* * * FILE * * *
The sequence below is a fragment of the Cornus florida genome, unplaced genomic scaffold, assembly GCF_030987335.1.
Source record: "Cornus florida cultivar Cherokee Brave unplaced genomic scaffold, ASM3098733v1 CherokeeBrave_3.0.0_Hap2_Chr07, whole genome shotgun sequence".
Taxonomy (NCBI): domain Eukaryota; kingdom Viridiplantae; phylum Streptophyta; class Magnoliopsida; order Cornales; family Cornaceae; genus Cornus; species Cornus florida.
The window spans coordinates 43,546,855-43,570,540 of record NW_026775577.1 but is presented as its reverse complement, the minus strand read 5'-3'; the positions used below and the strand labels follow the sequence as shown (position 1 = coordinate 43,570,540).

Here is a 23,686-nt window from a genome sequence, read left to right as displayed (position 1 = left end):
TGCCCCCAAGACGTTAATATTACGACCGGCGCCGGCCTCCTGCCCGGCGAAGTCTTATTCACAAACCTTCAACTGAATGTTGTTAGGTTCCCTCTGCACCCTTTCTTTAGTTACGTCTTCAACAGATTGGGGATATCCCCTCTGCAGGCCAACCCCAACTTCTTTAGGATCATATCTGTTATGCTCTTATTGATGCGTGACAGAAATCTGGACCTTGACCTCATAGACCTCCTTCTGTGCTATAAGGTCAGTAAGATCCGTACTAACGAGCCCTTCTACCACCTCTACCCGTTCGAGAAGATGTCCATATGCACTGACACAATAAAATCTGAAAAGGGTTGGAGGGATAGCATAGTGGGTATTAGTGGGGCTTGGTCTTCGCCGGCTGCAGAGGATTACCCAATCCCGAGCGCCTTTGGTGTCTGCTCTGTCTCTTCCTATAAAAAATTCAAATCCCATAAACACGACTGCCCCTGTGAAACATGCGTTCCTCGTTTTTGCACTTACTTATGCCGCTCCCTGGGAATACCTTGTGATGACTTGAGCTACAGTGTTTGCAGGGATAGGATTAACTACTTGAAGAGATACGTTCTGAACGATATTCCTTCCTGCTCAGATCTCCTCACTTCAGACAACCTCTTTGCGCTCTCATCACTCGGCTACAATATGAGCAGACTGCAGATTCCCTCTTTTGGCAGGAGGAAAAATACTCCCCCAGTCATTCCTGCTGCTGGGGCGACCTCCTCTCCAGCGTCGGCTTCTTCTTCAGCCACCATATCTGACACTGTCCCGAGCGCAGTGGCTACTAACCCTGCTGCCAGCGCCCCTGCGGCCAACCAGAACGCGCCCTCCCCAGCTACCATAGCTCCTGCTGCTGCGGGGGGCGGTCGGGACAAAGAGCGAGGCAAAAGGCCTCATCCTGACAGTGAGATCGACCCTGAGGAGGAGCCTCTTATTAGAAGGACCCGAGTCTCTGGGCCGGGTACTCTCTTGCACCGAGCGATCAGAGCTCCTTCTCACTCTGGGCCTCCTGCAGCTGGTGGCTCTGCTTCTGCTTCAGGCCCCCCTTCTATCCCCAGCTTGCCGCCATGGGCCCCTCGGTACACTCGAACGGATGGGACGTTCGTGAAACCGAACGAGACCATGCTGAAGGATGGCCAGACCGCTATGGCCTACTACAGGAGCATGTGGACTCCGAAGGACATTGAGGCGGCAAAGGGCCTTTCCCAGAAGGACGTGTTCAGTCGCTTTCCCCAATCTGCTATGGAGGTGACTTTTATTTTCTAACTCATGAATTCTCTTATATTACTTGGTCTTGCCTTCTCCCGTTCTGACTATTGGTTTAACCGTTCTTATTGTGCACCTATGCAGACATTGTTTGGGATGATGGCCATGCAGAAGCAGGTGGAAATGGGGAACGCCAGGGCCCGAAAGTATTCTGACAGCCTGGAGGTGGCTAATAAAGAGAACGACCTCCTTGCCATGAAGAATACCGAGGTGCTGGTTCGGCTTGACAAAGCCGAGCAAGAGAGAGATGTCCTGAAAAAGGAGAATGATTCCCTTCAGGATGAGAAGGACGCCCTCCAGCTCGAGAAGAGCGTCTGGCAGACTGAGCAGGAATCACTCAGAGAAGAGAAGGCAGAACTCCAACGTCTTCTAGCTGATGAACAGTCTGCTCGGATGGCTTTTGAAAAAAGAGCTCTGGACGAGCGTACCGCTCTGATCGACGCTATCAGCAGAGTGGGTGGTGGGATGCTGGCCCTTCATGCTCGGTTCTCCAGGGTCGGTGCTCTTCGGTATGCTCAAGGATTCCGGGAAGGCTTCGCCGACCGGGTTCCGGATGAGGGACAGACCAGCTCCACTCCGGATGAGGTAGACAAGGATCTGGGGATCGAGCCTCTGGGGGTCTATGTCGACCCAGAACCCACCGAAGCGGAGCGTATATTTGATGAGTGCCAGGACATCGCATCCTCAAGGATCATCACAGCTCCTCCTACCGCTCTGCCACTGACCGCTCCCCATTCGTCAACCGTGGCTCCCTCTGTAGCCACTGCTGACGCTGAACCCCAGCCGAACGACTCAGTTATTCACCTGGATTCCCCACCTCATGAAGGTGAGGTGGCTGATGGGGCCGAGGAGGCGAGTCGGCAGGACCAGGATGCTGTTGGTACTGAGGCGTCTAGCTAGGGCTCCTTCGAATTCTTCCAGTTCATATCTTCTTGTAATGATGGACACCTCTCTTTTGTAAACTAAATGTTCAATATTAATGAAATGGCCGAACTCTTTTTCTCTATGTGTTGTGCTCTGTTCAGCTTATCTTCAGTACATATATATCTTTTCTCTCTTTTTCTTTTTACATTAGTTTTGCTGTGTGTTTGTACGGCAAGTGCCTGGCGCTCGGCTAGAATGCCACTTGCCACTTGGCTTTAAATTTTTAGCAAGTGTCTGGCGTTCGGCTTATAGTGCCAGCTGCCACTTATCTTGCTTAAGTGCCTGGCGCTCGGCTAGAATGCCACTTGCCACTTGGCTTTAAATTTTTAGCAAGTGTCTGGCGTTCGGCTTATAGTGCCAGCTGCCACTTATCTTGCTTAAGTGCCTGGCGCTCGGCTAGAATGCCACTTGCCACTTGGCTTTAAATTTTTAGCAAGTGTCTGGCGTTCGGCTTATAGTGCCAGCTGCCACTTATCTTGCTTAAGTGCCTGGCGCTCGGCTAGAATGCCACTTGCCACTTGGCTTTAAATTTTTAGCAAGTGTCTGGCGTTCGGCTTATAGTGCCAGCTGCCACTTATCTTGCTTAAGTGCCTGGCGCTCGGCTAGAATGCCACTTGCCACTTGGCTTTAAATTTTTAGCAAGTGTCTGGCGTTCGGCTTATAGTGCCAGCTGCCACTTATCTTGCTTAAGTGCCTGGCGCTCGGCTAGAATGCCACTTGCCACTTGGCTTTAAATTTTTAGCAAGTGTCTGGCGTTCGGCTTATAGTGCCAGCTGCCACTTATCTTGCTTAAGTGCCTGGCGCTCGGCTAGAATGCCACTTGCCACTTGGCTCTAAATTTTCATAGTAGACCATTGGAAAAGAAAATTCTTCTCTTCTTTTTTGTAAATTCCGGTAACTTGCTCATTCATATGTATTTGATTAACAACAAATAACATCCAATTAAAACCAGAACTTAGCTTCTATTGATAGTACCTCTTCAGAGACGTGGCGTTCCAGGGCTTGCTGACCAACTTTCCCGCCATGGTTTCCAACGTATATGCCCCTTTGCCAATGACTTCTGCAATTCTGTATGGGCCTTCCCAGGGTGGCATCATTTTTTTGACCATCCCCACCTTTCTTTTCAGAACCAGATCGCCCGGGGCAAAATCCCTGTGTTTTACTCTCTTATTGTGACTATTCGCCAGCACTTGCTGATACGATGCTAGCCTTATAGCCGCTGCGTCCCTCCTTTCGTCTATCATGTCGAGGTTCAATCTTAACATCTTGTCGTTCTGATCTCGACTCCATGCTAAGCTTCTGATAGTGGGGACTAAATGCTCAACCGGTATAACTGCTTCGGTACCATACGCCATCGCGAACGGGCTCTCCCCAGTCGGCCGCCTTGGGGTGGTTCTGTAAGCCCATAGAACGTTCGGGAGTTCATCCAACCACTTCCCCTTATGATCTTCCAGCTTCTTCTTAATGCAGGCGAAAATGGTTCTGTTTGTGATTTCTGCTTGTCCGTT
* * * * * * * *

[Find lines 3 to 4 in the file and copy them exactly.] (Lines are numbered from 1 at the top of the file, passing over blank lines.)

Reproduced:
Taxonomy (NCBI): domain Eukaryota; kingdom Viridiplantae; phylum Streptophyta; class Magnoliopsida; order Cornales; family Cornaceae; genus Cornus; species Cornus florida.
The window spans coordinates 43,546,855-43,570,540 of record NW_026775577.1 but is presented as its reverse complement, the minus strand read 5'-3'; the positions used below and the strand labels follow the sequence as shown (position 1 = coordinate 43,570,540).